Improved Monitoring

The MaxScale MySQL Replication monitor module is now able to understand complex replication implementations that involve the use of replication tress with intermediate master servers. This allows for correct identification of the server within the replication tree to which updates should be routed and prevents issues with intermediate maters being mistaken for valid severs to which to direct write statements.

This tree structured replication monitor may be used with either the Read/Write Splitter or the connection routing modules. Coupled with the replication lag heartbeat mechanism and basic monitoring of server state that was already available within the monitor module, this provides the routing logic with a comprehensive view of the state of your MySQL replication cluster. Providing the raw data that the routers can then use to decide the optimal destination for your SQL statements.

Filter Enhancements

Filters first became available in version 0.7 of MaxScale, at that point only downstream filtering was available. This meant that only the queries form the client to the router could be examined and modified by the filter, a filter had no visibility of the results that came back from the server. In 1.0 both upstream and downstream filtering has been implemented, this allows a filter to not only obtain the request data but also the response to that request.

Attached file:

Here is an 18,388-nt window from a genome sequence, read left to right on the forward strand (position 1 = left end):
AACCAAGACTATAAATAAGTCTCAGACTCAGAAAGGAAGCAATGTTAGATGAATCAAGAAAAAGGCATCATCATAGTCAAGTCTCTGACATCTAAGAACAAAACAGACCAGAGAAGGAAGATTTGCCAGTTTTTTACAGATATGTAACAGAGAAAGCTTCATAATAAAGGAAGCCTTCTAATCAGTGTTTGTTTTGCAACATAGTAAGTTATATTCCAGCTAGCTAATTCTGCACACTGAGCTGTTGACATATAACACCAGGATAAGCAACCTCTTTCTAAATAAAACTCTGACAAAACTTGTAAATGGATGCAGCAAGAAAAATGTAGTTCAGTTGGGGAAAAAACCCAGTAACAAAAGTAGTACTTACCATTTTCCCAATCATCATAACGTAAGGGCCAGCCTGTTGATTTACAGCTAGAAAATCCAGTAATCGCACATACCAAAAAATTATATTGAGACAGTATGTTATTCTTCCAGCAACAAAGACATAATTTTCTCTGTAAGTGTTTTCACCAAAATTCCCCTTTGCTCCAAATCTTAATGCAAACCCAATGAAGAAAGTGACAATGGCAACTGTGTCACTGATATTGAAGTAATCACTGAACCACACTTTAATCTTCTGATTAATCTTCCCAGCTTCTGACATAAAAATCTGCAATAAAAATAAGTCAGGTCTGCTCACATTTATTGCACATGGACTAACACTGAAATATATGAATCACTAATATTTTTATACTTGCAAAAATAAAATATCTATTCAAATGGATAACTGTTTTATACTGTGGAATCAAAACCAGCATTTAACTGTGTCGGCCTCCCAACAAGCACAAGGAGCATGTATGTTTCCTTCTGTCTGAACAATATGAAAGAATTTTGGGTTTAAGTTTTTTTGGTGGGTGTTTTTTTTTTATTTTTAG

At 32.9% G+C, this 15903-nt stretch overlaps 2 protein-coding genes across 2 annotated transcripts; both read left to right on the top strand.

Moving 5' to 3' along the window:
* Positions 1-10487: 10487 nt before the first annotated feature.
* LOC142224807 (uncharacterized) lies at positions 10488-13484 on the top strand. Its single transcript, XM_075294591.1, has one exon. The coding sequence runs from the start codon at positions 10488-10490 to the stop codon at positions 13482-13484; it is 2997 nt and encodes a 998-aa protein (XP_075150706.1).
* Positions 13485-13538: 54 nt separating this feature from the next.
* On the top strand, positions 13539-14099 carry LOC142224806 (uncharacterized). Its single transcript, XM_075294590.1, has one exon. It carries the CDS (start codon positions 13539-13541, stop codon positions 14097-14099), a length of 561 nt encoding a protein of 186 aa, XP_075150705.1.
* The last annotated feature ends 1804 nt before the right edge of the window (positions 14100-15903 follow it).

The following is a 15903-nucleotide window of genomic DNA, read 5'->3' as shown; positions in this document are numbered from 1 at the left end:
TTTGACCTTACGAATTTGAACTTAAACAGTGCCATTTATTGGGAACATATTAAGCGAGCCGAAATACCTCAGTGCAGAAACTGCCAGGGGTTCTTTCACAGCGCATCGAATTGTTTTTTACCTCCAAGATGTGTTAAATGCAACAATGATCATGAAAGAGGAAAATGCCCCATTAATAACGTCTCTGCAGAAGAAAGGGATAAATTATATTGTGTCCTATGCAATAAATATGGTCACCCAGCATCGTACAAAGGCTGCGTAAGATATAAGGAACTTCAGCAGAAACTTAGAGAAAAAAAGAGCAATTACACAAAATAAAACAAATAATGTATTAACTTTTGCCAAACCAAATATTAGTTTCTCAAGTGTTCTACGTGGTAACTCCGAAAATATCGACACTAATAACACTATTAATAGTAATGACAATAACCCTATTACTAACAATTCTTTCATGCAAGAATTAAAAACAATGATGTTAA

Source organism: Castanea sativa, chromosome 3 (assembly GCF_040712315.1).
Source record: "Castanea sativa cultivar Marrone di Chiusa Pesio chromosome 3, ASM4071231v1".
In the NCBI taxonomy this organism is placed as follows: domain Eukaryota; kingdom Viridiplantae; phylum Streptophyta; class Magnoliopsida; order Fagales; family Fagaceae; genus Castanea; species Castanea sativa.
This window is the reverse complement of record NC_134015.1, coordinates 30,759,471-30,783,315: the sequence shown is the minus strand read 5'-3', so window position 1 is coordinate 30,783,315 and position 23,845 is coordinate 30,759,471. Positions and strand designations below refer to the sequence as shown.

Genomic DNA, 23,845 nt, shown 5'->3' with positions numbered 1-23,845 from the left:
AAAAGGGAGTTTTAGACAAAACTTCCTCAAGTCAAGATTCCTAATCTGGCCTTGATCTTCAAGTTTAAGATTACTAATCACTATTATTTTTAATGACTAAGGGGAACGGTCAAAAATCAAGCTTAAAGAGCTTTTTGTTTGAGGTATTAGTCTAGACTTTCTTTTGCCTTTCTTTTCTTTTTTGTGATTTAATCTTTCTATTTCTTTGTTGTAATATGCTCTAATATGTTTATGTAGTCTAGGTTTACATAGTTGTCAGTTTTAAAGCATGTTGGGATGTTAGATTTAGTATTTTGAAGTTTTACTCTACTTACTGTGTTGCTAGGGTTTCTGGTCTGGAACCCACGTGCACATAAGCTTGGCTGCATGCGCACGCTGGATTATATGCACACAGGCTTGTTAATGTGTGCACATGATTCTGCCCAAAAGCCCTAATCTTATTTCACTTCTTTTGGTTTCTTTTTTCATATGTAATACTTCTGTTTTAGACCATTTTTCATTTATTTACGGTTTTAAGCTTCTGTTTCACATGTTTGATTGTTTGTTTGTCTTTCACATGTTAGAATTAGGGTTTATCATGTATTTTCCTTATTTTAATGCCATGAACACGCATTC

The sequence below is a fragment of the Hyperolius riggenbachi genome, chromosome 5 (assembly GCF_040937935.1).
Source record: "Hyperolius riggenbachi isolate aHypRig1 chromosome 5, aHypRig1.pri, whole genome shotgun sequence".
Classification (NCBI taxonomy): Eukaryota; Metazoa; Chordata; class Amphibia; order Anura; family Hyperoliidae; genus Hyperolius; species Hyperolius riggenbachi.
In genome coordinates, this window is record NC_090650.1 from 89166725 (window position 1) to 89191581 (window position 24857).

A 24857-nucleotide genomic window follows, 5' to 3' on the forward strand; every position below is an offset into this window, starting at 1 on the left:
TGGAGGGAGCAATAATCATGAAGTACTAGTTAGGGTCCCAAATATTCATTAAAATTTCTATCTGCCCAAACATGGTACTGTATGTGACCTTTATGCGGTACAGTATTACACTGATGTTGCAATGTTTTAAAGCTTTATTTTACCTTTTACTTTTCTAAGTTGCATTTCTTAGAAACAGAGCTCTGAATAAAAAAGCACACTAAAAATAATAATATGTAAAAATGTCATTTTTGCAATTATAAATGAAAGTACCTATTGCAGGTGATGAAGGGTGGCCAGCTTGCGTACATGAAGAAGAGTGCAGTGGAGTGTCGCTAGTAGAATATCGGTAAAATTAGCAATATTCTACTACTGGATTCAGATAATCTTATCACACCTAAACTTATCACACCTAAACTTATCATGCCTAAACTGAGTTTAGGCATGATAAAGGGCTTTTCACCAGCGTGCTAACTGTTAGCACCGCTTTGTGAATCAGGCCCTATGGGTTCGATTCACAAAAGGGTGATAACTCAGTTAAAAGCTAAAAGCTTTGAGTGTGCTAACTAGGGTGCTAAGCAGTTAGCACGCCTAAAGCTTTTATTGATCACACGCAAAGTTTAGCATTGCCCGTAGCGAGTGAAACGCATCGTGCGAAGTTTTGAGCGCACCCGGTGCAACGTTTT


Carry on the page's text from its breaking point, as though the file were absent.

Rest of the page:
An example of a filter that uses this functionality is included within the 1.0 beta release, the "top" filter. The filter keeps track of the SQL queries that are sent, measures the time delay between the request being sent and the first response being received and stores those that take the longest to execute within a single session. When the session is closed the filter will write out a report file with the longest running queries, the time each took and statistics regarding the session duration and average execution time. The number of queries logged in this way is a configurable parameter of the filter.

Another new filter in the 1.0 beta release is the "tee" filter. This acts in a similar way to the tee command in Linux, it allows statements that are sent through the filtering pipeline for a MaxScale service to be duplicated and sent to a second service. This may be used to duplicate some or all of your SQL statements to another system, such as a reporting or analytics system for example, or to duplicate  your SQL statements to a test system during upgrade testing.